50 years of Anglican family services documented

Julia Stuart shows her book Southern Service, which documents the history of Anglican Family Care...
Julia Stuart shows her book Southern Service, which documents the history of Anglican Family Care, to the organisation’s board chairwoman, Ruth Zeinert. PHOTO: GREGOR RICHARDSON
Fifty years of "creative, responsive, and innovative" work has been celebrated by Anglican Family Care.

At the Dunedin Public Library last night, the organisation marked its half-century milestone with the book launch of Southern Service, which documents its history providing free social work support to Otago children and their families.

The book is the result of nearly a decade of research by a dedicated committee and author Julia Stuart.

It traces key moments from the organisation’s inception and first 35 years as the Anglican Methodist Family Care Centre through to the current Anglican Family Care Centre.

Mrs Stuart, who was also the first co-ordinator of the national Anglican Care Network in the early 1990s, said the organisation first opened its doors for an "experimental year" on April 27, 1970.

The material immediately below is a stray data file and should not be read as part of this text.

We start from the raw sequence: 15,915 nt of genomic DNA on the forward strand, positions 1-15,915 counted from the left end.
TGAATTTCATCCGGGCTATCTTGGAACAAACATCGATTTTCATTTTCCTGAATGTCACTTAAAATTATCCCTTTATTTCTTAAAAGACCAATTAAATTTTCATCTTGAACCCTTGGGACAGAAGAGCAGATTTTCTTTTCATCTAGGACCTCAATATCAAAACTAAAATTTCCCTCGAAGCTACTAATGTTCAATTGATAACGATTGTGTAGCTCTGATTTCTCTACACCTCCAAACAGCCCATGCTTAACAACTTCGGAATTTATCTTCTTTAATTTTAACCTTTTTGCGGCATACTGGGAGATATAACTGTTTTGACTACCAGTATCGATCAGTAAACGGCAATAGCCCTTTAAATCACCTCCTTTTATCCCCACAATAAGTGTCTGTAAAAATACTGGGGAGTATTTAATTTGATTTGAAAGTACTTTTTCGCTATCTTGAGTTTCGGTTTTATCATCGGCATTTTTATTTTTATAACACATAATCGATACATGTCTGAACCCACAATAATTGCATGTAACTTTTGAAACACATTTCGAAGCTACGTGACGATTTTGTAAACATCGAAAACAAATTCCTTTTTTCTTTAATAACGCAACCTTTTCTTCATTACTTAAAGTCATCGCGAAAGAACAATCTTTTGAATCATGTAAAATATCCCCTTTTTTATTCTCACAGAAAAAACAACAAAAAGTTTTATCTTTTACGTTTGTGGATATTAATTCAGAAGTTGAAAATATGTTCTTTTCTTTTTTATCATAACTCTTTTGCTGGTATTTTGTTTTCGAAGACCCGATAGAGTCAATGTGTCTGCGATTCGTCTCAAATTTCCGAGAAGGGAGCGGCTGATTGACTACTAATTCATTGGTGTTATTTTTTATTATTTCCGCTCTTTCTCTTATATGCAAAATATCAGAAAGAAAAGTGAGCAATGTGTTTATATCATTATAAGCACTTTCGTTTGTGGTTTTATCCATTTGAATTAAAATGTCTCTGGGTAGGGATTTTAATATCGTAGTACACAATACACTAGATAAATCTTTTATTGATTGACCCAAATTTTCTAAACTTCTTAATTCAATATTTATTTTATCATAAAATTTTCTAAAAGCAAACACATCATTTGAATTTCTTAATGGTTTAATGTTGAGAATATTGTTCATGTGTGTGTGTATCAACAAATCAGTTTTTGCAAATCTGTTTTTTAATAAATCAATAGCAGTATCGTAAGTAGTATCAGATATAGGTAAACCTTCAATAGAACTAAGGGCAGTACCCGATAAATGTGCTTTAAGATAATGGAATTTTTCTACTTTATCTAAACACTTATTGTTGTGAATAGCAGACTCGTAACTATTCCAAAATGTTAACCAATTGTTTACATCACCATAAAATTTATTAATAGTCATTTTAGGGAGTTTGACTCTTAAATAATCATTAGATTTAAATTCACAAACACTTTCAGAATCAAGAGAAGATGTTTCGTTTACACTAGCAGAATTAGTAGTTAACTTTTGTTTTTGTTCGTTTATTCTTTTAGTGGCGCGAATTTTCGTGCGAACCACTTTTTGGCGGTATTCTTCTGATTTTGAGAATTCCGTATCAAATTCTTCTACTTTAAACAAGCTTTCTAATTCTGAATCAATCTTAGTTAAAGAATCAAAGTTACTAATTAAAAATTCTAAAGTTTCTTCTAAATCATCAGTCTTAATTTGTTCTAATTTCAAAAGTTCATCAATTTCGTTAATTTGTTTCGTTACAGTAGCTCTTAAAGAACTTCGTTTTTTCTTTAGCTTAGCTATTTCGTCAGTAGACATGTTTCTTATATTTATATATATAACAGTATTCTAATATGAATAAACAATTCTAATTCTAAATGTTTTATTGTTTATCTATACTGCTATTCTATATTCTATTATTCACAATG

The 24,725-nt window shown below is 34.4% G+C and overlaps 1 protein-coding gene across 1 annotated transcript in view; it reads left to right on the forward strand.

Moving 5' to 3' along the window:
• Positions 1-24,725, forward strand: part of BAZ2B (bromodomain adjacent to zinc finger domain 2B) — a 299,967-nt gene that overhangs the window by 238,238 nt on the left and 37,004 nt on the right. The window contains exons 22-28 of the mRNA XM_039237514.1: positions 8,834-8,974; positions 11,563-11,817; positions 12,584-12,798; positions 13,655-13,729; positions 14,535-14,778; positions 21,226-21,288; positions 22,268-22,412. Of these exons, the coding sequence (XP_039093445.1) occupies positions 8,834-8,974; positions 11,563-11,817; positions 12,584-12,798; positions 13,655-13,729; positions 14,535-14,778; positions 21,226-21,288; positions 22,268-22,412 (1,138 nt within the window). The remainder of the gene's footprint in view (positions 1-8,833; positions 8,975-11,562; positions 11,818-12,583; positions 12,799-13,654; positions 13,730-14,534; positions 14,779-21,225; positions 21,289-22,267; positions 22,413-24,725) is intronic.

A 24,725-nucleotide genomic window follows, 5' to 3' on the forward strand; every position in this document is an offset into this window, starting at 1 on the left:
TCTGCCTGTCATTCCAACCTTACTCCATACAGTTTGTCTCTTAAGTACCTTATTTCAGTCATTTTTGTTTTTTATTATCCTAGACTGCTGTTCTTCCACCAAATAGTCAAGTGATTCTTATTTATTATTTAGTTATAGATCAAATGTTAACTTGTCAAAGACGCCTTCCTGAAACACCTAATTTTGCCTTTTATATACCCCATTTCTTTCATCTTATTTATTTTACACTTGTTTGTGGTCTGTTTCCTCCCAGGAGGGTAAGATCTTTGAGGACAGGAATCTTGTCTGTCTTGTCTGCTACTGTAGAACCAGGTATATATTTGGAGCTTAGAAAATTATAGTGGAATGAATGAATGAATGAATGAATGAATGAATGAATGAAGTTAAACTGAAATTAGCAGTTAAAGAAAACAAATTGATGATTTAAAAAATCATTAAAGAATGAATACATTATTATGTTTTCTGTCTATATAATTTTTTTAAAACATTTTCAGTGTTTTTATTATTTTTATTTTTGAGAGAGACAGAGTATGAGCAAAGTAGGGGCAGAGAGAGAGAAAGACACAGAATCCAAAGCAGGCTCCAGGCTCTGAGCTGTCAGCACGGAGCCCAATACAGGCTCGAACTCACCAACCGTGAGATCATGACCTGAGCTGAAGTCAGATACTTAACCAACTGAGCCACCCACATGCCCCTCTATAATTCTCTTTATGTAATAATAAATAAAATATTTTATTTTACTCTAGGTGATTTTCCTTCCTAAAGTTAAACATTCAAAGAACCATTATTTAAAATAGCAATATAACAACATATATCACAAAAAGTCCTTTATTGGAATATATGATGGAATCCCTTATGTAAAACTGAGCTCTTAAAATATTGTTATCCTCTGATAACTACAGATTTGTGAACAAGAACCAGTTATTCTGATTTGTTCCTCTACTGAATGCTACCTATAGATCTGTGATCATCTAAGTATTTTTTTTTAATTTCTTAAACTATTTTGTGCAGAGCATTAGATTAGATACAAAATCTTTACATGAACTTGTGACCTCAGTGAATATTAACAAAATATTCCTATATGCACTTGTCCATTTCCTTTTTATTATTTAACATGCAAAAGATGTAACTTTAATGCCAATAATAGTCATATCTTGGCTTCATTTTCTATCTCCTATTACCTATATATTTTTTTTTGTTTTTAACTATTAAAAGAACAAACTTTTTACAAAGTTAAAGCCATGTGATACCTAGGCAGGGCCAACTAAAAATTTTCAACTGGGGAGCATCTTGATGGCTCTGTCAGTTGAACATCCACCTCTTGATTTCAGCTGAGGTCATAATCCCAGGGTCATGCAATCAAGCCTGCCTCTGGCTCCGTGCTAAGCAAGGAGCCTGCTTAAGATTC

It was started by founding directors Bob Walton and the Rev Bruce Gordon.

It quickly became clear there was a need to focus on children and families in the community.

"There was no social worker training in Dunedin, and so, Bob set that up."

Mrs Stuart called the organisation "creative, responsive, and innovative."

"They gained a reputation for being the place where people who had ideas went to, to get support and oversight.

"They had a social worker in schools about two years before the Government thought it was a good idea."

After having the project as a part of her life for nearly 10 years, Mrs Stuart said it was a strange feeling to hand over the completed book.

"I must admit I am looking forward to it, I have got a bag of bits of paper and photographs I am going to hand over with great delight.

"But, its like letting them leave home."

Anglican Family Care general manager Mike Williams said Southern Service highlighted the dedicated work of those involved over the years.

"The initial steering committee who had the foresight and readiness to respond to the need, the Anglican and Methodist Church communities, the many wonderfully passionate and skilled people who have been a part of our staffing and governance groups and of course a community of willing supporters, funders, and donors — too innumerable to mention," he said.

"All of which further impresses upon me the great responsibility we each carry in the ongoing pursuit of our vision. Strong, connected and thriving whanau and tamariki.”



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